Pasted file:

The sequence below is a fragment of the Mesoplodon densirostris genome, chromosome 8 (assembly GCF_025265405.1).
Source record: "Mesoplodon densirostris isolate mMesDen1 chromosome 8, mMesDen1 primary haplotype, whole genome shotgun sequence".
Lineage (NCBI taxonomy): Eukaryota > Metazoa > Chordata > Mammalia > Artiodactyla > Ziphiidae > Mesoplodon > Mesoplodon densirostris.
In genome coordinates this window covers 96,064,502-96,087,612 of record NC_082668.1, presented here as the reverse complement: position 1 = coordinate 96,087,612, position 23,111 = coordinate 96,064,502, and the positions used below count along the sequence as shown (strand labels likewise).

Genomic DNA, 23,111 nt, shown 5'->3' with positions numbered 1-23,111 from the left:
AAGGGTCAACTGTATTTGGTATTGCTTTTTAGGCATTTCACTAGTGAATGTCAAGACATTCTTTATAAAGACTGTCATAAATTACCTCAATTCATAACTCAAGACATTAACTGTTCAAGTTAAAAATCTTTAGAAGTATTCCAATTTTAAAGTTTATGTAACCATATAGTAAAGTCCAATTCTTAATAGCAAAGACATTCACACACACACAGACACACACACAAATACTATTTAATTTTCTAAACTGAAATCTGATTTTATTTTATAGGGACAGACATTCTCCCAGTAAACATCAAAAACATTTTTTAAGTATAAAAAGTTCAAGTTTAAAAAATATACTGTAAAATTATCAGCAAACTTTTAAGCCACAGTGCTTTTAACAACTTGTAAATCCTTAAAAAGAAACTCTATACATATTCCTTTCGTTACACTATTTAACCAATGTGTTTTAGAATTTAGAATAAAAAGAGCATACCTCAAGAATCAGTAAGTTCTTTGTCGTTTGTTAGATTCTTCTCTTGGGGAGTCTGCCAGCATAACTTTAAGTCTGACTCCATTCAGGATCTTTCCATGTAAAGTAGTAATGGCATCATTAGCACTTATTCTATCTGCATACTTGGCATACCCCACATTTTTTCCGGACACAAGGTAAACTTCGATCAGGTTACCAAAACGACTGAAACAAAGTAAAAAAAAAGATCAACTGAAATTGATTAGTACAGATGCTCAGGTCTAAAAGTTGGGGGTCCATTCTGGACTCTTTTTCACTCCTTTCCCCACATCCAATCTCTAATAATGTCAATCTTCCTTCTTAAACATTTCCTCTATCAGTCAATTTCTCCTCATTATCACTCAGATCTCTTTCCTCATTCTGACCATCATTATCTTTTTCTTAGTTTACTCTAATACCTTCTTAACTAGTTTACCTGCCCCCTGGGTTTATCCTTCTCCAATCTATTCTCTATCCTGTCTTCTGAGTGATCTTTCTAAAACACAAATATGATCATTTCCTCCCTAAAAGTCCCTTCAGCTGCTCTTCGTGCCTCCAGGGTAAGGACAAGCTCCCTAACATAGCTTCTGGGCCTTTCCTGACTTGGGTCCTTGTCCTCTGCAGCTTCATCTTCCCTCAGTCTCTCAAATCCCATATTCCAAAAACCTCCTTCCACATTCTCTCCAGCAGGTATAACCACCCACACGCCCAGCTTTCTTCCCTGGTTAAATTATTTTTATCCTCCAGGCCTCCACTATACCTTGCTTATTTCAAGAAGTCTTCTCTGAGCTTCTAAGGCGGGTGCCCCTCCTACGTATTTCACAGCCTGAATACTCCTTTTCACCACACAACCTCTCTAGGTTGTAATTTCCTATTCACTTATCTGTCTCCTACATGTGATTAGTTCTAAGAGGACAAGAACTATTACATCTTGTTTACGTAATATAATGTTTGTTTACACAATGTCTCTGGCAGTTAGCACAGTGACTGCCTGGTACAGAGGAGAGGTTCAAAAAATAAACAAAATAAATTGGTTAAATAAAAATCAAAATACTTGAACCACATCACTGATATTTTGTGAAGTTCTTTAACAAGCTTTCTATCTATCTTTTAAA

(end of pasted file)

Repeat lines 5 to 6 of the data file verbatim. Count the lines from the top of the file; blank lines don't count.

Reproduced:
Genomic DNA, 23,111 nt, shown 5'->3' with positions numbered 1-23,111 from the left:
AAGGGTCAACTGTATTTGGTATTGCTTTTTAGGCATTTCACTAGTGAATGTCAAGACATTCTTTATAAAGACTGTCATAAATTACCTCAATTCATAACTCAAGACATTAACTGTTCAAGTTAAAAATCTTTAGAAGTATTCCAATTTTAAAGTTTATGTAACCATATAGTAAAGTCCAATTCTTAATAGCAAAGACATTCACACACACACAGACACACACACAAATACTATTTAATTTTCTAAACTGAAATCTGATTTTATTTTATAGGGACAGACATTCTCCCAGTAAACATCAAAAACATTTTTTAAGTATAAAAAGTTCAAGTTTAAAAAATATACTGTAAAATTATCAGCAAACTTTTAAGCCACAGTGCTTTTAACAACTTGTAAATCCTTAAAAAGAAACTCTATACATATTCCTTTCGTTACACTATTTAACCAATGTGTTTTAGAATTTAGAATAAAAAGAGCATACCTCAAGAATCAGTAAGTTCTTTGTCGTTTGTTAGATTCTTCTCTTGGGGAGTCTGCCAGCATAACTTTAAGTCTGACTCCATTCAGGATCTTTCCATGTAAAGTAGTAATGGCATCATTAGCACTTATTCTATCTGCATACTTGGCATACCCCACATTTTTTCCGGACACAAGGTAAACTTCGATCAGGTTACCAAAACGACTGAAACAAAGTAAAAAAAAAGATCAACTGAAATTGATTAGTACAGATGCTCAGGTCTAAAAGTTGGGGGTCCATTCTGGACTCTTTTTCACTCCTTTCCCCACATCCAATCTCTAATAATGTCAATCTTCCTTCTTAAACATTTCCTCTATCAGTCAATTTCTCCTCATTATCACTCAGATCTCTTTCCTCATTCTGACCATCATTATCTTTTTCTTAGTTTACTCTAATACCTTCTTAACTAGTTTACCTGCCCCCTGGGTTTATCCTTCTCCAATCTATTCTCTATCCTGTCTTCTGAGTGATCTTTCTAAAACACAAATATGATCATTTCCTCCCTAAAAGTCCCTTCAGCTGCTCTTCGTGCCTCCAGGGTAAGGACAAGCTCCCTAACATAGCTTCTGGGCCTTTCCTGACTTGGGTCCTTGTCCTCTGCAGCTTCATCTTCCCTCAGTCTCTCAAATCCCATATTCCAAAAACCTCCTTCCACATTCTCTCCAGCAGGTATAACCACCCACACGCCCAGCTTTCTTCCCTGGTTAAATTATTTTTATCCTCCAGGCCTCCACTATACCTTGCTTATTTCAAGAAGTCTTCTCTGAGCTTCTAAGGCGGGTGCCCCTCCTACGTATTTCACAGCCTGAATACTCCTTTTCACCACACAACCTCTCTAGGTTGTAATTTCCTATTCACTTATCTGTCTCCTACATGTGATTAGTTCTAAGAGGACAAGAACTATTACATCTTGTTTACGTAATATAATGTTTGTTTACACAATGTCTCTGGCAGTTAGCACAGTGACTGCCTGGTACAGAGGAGAGGTTCAAAAAATAAACAAAATAAATTGGTTAAATAAAAATCAAAATACTTGAACCACATCACTGATATTTTGTGAAGTTCTTTAACAAGCTTTCTATCTATCTTTTAAA